Sunday, June 7, 2009

The Martian Chronicles, 1950

The Martian Chronicles by Ray Bradbury, published 1950. If I were ever pressed to name my favorite book, to save my life, it would most certainly be this one. In The Martian Chronicles, Bradbury tells of the conquest of Mars by man, the demise of the indigenious Martians, and the later loss of the human colony because of the breakout of a world war back on Earth.

In this book, Bradbury manages to convey a lot of emotions, mostly sadness and loss, while also telling some of the most twisted and entertaining stories. Many episodes from the book, endlessly ripped of and remade in other works, immediately spring to mind, but one of the most ingenious scenes from the book is the meeting of a Martian and a human in the desert, each in their own time, both convinced that the other is an apparition. They part, friendly and in peace, but both sure that only their own view of the world can be true. The Martian Chronicles is, in each individual chapter, an enormous piece of fiction and ever so strong.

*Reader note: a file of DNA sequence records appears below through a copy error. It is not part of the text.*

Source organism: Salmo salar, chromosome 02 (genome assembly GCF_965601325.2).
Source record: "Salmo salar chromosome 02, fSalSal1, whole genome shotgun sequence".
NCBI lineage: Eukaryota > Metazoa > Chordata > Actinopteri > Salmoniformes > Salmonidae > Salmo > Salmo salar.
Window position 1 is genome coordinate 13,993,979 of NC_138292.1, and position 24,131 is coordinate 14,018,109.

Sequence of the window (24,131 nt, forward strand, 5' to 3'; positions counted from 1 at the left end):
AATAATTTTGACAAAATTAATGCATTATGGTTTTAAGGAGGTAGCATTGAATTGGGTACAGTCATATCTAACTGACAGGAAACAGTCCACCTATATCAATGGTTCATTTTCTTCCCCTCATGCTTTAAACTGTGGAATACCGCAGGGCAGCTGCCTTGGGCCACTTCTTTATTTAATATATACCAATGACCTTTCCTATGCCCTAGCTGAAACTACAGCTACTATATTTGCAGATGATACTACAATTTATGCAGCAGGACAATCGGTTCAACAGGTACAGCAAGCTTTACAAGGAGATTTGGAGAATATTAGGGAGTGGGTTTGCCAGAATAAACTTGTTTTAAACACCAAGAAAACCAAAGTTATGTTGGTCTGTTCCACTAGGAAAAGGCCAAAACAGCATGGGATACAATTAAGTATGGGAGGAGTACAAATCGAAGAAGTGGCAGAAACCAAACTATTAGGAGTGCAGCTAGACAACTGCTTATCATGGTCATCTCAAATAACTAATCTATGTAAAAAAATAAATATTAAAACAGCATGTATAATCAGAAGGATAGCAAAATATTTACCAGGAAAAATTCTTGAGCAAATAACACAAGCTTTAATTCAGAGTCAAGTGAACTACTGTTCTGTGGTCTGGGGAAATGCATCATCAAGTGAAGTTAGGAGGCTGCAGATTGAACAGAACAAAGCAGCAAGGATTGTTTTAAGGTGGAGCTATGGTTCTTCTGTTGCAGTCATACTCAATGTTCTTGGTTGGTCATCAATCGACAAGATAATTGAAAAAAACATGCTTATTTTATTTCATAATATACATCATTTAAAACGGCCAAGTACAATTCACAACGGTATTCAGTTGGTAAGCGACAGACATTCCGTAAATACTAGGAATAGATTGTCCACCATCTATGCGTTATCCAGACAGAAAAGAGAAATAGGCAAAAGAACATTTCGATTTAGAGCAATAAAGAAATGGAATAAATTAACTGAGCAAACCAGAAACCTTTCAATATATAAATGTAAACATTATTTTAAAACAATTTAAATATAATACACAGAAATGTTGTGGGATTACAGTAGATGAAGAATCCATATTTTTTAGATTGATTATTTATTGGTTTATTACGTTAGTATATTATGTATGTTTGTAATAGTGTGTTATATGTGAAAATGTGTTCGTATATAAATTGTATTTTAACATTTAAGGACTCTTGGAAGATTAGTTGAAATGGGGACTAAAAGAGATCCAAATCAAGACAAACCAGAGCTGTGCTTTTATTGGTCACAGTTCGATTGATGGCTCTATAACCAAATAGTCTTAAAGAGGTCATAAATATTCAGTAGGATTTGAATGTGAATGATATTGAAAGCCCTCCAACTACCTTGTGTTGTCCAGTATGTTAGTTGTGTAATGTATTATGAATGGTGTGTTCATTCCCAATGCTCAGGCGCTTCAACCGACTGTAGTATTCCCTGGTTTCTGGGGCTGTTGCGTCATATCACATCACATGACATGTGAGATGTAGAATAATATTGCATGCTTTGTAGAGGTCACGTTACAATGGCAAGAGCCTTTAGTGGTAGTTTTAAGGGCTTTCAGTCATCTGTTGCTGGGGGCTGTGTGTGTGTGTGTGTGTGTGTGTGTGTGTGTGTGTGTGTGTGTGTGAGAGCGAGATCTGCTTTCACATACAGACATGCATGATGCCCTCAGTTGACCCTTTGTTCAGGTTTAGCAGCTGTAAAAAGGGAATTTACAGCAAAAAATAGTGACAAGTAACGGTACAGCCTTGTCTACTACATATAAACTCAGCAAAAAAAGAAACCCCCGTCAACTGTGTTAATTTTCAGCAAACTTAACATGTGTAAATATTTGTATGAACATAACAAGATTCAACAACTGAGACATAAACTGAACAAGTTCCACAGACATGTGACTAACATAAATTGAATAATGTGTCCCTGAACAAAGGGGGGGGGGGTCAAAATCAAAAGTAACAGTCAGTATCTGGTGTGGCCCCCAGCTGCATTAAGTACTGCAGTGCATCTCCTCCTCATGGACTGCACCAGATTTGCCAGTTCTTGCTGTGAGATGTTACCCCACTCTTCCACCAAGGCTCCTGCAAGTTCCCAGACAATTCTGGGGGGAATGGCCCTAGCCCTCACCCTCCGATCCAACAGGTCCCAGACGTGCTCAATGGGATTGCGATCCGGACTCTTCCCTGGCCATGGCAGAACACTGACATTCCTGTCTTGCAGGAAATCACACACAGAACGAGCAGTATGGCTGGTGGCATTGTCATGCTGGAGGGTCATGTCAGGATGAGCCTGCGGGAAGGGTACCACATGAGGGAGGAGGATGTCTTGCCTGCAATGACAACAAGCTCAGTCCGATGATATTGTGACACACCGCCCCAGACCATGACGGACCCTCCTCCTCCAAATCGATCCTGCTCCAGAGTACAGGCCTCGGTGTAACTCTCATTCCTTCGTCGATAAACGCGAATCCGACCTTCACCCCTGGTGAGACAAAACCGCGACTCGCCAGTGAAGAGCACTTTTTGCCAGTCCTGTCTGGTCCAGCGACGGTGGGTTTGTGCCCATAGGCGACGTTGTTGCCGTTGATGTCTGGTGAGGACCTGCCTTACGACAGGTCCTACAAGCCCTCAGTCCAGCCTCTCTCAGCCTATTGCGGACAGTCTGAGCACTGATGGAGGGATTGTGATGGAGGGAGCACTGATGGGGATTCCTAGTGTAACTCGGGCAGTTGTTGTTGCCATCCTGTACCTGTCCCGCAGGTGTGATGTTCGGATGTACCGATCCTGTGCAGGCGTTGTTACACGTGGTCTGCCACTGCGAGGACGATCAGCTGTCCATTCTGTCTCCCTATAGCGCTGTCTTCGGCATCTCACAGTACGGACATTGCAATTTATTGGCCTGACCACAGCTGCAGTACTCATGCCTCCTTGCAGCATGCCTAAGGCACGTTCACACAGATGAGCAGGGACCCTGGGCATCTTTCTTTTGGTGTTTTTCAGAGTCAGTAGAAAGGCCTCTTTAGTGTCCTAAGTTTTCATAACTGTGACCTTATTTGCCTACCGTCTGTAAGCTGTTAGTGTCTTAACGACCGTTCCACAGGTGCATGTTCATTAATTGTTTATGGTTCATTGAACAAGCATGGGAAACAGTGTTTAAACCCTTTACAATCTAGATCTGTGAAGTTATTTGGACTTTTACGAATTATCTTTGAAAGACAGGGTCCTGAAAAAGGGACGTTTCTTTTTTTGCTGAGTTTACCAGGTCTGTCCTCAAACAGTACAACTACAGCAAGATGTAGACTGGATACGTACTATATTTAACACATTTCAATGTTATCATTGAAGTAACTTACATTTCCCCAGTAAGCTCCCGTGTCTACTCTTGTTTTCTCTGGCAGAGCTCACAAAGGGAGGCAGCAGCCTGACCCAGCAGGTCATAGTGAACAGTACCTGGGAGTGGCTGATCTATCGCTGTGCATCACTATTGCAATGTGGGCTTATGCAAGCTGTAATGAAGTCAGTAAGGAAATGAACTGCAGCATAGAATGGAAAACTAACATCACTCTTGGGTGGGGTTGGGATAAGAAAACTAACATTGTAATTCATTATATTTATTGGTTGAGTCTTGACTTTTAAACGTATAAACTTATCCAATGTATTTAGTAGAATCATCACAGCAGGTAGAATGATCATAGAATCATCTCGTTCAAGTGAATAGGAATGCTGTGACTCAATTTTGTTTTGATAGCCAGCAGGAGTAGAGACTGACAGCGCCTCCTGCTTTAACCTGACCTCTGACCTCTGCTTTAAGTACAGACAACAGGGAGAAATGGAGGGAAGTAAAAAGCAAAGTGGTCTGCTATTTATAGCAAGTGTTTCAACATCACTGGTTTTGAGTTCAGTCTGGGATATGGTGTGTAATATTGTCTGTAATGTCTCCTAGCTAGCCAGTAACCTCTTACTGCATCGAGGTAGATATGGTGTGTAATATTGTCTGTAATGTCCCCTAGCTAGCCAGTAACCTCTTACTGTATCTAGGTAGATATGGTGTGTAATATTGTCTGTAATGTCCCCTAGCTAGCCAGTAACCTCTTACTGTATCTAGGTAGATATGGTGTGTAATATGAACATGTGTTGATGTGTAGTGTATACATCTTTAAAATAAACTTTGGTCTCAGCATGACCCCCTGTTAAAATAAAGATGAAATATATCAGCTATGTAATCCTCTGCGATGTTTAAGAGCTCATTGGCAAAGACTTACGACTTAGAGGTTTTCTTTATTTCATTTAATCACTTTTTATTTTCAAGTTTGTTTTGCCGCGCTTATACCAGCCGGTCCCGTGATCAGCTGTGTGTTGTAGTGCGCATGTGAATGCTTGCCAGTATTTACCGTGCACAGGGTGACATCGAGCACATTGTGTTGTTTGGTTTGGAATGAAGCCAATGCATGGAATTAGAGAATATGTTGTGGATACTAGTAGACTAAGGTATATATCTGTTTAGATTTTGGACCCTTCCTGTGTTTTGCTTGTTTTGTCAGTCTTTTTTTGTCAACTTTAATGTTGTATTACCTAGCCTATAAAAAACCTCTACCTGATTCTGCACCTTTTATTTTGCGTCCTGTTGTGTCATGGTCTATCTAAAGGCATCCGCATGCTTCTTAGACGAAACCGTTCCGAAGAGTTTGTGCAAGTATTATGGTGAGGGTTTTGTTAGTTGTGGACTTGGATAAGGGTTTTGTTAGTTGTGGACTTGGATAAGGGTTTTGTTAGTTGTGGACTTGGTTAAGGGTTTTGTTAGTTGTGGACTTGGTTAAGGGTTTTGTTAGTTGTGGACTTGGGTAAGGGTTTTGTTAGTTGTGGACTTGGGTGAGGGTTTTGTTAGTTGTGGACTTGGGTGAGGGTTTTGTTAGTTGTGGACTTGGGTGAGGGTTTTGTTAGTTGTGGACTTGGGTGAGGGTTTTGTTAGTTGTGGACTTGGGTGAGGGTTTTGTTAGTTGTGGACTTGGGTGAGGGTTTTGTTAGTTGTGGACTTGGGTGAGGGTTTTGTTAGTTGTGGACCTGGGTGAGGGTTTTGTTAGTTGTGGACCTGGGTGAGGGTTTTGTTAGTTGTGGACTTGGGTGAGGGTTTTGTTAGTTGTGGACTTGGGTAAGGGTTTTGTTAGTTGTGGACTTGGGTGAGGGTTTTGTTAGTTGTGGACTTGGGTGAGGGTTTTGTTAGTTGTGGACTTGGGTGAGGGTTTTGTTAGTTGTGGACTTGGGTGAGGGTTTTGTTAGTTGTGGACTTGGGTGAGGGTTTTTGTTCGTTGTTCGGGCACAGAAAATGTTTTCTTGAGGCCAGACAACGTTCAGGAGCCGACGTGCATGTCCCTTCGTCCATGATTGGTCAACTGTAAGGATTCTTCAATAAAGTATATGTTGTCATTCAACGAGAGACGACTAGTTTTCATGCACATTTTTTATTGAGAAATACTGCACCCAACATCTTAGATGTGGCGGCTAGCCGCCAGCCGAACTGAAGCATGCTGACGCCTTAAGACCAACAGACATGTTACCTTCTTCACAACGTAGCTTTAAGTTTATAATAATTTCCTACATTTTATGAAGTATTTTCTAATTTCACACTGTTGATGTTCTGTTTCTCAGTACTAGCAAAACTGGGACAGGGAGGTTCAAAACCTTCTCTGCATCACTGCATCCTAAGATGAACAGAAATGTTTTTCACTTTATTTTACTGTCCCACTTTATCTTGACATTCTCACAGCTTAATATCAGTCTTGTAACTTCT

One minute it was Ohio winter, with doors closed, windows locked, the panes blind with frost, icicles fringing every roof, children skiing on slopes, housewives lumbering like great black bears in their furs along the icy streets.

And then a long wave of warmth crossed the small town. A flooding sea of hot air; it seemed as if someone had left a bakery door open. The heat pulsed among the cottages and bushes and children. The icicles dropped, shattering, to melt. The doors flew open. The windows flew up. The children worked off their wool clothes. The housewives shed their bear disguises. The snow dissolved and showed last summer's ancient green lawns.

Rocket summer. The words passed among the people in the open, airing houses. Rocket summer.

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